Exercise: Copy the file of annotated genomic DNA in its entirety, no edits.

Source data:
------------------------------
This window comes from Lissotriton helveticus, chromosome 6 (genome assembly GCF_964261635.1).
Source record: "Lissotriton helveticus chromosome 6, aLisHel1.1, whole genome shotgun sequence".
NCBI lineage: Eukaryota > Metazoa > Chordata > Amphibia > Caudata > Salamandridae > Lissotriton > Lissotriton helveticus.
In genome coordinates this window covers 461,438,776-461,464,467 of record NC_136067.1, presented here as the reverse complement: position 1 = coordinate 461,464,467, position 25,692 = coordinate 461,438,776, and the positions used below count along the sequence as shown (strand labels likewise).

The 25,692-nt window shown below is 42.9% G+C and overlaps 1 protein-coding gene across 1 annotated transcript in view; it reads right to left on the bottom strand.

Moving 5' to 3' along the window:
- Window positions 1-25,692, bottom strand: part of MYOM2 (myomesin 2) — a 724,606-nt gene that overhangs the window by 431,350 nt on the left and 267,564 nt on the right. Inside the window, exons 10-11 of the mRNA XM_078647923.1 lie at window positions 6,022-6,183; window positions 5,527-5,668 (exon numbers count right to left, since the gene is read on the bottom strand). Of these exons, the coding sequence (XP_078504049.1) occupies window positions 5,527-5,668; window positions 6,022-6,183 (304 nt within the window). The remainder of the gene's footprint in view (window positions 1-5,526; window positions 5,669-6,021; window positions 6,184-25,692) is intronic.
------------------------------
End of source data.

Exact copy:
This window comes from Lissotriton helveticus, chromosome 6 (genome assembly GCF_964261635.1).
Source record: "Lissotriton helveticus chromosome 6, aLisHel1.1, whole genome shotgun sequence".
NCBI lineage: Eukaryota > Metazoa > Chordata > Amphibia > Caudata > Salamandridae > Lissotriton > Lissotriton helveticus.
In genome coordinates this window covers 461,438,776-461,464,467 of record NC_136067.1, presented here as the reverse complement: position 1 = coordinate 461,464,467, position 25,692 = coordinate 461,438,776, and the positions used below count along the sequence as shown (strand labels likewise).

The 25,692-nt window shown below is 42.9% G+C and overlaps 1 protein-coding gene across 1 annotated transcript in view; it reads right to left on the bottom strand.

Moving 5' to 3' along the window:
- Window positions 1-25,692, bottom strand: part of MYOM2 (myomesin 2) — a 724,606-nt gene that overhangs the window by 431,350 nt on the left and 267,564 nt on the right. Inside the window, exons 10-11 of the mRNA XM_078647923.1 lie at window positions 6,022-6,183; window positions 5,527-5,668 (exon numbers count right to left, since the gene is read on the bottom strand). Of these exons, the coding sequence (XP_078504049.1) occupies window positions 5,527-5,668; window positions 6,022-6,183 (304 nt within the window). The remainder of the gene's footprint in view (window positions 1-5,526; window positions 5,669-6,021; window positions 6,184-25,692) is intronic.